‘I want to kill her grandchildren and kill myself. Prepare four graves,’ he said. The second call was to his employer, telling him to find another employee.
The third phone call was to Dianah’s dad. Dianah listened in shock as her husband relayed the same message to her father.
“He was so sure that I was dead that he left the bedroom, went to the kitchen and took a knife,” she said. “I knew this because I heard my firstborn daughter scream for help. I decided to come out of my hiding place. I would rather die than my children. My sisters could take care of my children; my mother could take care of my children, but I could not let my children die.”Dianah Kamande
Dianah made her way to the kids’ room and found her husband just about to stab her oldest daughter, who was 8 years old. He was shocked to see her alive. Right then, Dianah’s sister and brother-in-law came to the house. They had been alerted to the situation by the house help. They rushed the children to safety, but Dianah remained in danger. Her husband attempted to slash her neck, but Dianah used her left arm to defend herself.
“This is how I ended up with a deep cut and seven metal plates fixed in my left hand,” she said. “I became numb. But I found myself not feeling any pain.”
A neighbor who had also come to the house to help threatened Dianah’s husband, telling him that if he struck her again, he would round up the neighbors and do the same to him.
“My husband’s final words were, ‘Go die in the hospital; I’m going to die here.’ And he did exactly that. He killed himself. As soon as we left, he took the same knife and stabbed himself, cutting his small intestines. And that’s how he died.”
Dianah underwent a seven-hour surgery and began the long road to recovery in the hospital. Meanwhile, her husband’s family went to her house and took away all her possessions without permission.
Dianah’s story went viral across Kenya and many well-wishers flooded her hospital room, many of whom she didn’t know. Many of these strangers shared that they, too, had lost everything they owned to their in-laws when their husbands died.
“’This is normal,’ is what they kept telling me, but I said, ‘No, this is not normal and cannot be normal on my watch.’”Dianah Kamande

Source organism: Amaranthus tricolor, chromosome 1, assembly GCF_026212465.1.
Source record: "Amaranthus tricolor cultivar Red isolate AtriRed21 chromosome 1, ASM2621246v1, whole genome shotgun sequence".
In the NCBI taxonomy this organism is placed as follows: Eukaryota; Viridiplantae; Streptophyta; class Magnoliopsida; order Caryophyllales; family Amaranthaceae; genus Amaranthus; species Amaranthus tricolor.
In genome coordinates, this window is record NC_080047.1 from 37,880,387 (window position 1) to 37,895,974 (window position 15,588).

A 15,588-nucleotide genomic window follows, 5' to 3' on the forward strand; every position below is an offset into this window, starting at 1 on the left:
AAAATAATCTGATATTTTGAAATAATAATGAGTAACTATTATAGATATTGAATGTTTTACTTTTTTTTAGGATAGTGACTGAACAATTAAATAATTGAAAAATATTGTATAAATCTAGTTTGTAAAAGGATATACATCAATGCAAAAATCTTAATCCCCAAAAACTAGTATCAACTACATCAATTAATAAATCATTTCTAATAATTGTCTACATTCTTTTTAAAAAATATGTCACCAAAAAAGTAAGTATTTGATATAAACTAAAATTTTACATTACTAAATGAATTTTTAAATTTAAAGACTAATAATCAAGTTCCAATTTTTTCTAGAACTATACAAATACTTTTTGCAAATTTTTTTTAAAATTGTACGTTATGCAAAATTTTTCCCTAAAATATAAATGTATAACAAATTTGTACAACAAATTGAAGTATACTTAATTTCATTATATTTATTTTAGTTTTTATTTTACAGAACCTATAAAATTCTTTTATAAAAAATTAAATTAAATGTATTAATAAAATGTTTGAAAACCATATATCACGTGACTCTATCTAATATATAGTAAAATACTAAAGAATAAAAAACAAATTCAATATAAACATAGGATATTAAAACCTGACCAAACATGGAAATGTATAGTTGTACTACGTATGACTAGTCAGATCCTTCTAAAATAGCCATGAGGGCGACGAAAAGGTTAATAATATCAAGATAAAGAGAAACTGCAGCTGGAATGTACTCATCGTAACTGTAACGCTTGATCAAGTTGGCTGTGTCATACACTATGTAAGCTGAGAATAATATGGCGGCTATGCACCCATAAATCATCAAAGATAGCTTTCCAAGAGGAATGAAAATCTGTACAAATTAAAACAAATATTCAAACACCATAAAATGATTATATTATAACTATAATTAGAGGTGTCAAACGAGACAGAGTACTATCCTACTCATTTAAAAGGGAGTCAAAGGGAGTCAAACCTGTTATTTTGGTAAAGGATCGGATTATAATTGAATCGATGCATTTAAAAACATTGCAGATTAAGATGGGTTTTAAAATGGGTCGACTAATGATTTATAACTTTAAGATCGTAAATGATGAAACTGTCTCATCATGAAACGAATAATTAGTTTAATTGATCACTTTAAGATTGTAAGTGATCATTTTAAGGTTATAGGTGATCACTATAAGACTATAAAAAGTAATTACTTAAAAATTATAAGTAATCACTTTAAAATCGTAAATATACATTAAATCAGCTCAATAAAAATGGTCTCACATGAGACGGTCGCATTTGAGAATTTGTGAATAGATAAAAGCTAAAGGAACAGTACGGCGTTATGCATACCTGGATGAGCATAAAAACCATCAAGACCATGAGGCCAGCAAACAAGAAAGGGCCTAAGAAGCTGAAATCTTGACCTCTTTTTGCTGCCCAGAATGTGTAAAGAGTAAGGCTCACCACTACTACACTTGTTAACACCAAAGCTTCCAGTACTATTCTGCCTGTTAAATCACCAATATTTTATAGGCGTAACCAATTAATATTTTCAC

With one arm in a sling, Dianah used the other hand to write down the things widows were telling her about their experiences.
She remained in the hospital for two months but there was a battle waiting for her after she was discharged. Her in-laws were adamant that she was responsible for their son’s death and wanted justice.
“The same day I was served with a summons to appear in court was the day I received a termination letter from my job. I lost my job when I needed it the most. I had children to raise, bills to pay, and now I needed a lawyer. It was tough. I faced a lot of widow abuse. With everything in the house taken by my in-laws, I started sleeping on a [cardboard] box for a mattress.”Dianah Kamande
For almost a year and a half, Dianah was fighting murder charges. And it wasn’t until after her husband’s death that she learned that her husband had another family.
The other woman knew about Dianah. In fact, when she learned that Dianah’s husband had committed suicide, she sought Dianah out wanting to know what part of the inheritance she was entitled to.
“I lived with this man for 10 years, yet I didn’t know that he had another wife for eight years.”Dianah Kamande
Dianah’s husband dropped her off at work every day and picked her up in the evenings. Her life revolved around him. As she attended to the children and household chores in the evenings, he would often find an excuse to leave the house for a few hours.
“He would say he was going to meet his friends, or he would tell me that he had to travel. I think those were the times he would visit his other family. I remember my husband lying to me that his cousin was admitted to hospital, and he needed me to send him money to help pay the hospital bill. I went ahead and sent him the money. Later on, the other woman confirmed that I am the one who sent money for her to deliver my husband’s baby.”